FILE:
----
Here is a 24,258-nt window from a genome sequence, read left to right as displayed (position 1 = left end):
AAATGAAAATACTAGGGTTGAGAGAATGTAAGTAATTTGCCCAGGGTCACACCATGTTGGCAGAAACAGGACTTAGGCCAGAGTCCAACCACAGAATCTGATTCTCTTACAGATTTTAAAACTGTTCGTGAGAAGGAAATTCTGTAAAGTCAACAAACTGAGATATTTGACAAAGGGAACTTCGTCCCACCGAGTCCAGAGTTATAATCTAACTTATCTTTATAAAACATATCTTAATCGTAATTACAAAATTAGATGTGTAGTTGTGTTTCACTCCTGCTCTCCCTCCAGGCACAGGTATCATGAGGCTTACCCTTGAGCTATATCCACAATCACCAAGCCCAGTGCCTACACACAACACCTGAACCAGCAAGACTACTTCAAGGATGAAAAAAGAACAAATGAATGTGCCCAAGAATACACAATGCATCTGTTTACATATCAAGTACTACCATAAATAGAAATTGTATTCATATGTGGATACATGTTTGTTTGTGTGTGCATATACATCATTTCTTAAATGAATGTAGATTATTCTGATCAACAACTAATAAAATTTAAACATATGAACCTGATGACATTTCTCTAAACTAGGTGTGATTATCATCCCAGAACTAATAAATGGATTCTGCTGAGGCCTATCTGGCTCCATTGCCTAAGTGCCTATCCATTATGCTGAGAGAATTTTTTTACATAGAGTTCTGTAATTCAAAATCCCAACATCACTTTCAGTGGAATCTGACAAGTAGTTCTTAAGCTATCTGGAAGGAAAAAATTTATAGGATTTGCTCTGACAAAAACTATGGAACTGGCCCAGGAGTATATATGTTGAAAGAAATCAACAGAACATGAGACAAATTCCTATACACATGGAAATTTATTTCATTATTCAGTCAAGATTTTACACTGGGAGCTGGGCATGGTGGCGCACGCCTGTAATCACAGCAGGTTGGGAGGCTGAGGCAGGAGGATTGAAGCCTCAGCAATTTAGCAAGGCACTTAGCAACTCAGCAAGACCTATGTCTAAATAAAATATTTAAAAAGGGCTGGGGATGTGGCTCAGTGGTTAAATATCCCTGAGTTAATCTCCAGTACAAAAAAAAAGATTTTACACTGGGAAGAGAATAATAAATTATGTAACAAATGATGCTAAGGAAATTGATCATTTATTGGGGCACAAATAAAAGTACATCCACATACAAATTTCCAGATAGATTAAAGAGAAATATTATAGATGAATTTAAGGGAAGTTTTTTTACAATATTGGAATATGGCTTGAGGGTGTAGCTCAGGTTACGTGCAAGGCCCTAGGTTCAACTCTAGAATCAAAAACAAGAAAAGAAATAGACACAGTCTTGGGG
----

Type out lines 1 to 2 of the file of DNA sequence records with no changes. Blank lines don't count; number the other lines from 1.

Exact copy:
Here is a 24,258-nt window from a genome sequence, read left to right as displayed (position 1 = left end):
AAATGAAAATACTAGGGTTGAGAGAATGTAAGTAATTTGCCCAGGGTCACACCATGTTGGCAGAAACAGGACTTAGGCCAGAGTCCAACCACAGAATCTGATTCTCTTACAGATTTTAAAACTGTTCGTGAGAAGGAAATTCTGTAAAGTCAACAAACTGAGATATTTGACAAAGGGAACTTCGTCCCACCGAGTCCAGAGTTATAATCTAACTTATCTTTATAAAACATATCTTAATCGTAATTACAAAATTAGATGTGTAGTTGTGTTTCACTCCTGCTCTCCCTCCAGGCACAGGTATCATGAGGCTTACCCTTGAGCTATATCCACAATCACCAAGCCCAGTGCCTACACACAACACCTGAACCAGCAAGACTACTTCAAGGATGAAAAAAGAACAAATGAATGTGCCCAAGAATACACAATGCATCTGTTTACATATCAAGTACTACCATAAATAGAAATTGTATTCATATGTGGATACATGTTTGTTTGTGTGTGCATATACATCATTTCTTAAATGAATGTAGATTATTCTGATCAACAACTAATAAAATTTAAACATATGAACCTGATGACATTTCTCTAAACTAGGTGTGATTATCATCCCAGAACTAATAAATGGATTCTGCTGAGGCCTATCTGGCTCCATTGCCTAAGTGCCTATCCATTATGCTGAGAGAATTTTTTTACATAGAGTTCTGTAATTCAAAATCCCAACATCACTTTCAGTGGAATCTGACAAGTAGTTCTTAAGCTATCTGGAAGGAAAAAATTTATAGGATTTGCTCTGACAAAAACTATGGAACTGGCCCAGGAGTATATATGTTGAAAGAAATCAACAGAACATGAGACAAATTCCTATACACATGGAAATTTATTTCATTATTCAGTCAAGATTTTACACTGGGAGCTGGGCATGGTGGCGCACGCCTGTAATCACAGCAGGTTGGGAGGCTGAGGCAGGAGGATTGAAGCCTCAGCAATTTAGCAAGGCACTTAGCAACTCAGCAAGACCTATGTCTAAATAAAATATTTAAAAAGGGCTGGGGATGTGGCTCAGTGGTTAAATATCCCTGAGTTAATCTCCAGTACAAAAAAAAAGATTTTACACTGGGAAGAGAATAATAAATTATGTAACAAATGATGCTAAGGAAATTGATCATTTATTGGGGCACAAATAAAAGTACATCCACATACAAATTTCCAGATAGATTAAAGAGAAATATTATAGATGAATTTAAGGGAAGTTTTTTTACAATATTGGAATATGGCTTGAGGGTGTAGCTCAGGTTACGTGCAAGGCCCTAGGTTCAACTCTAGAATCAAAAACAAGAAAAGAAATAGACACAGTCTTGGGG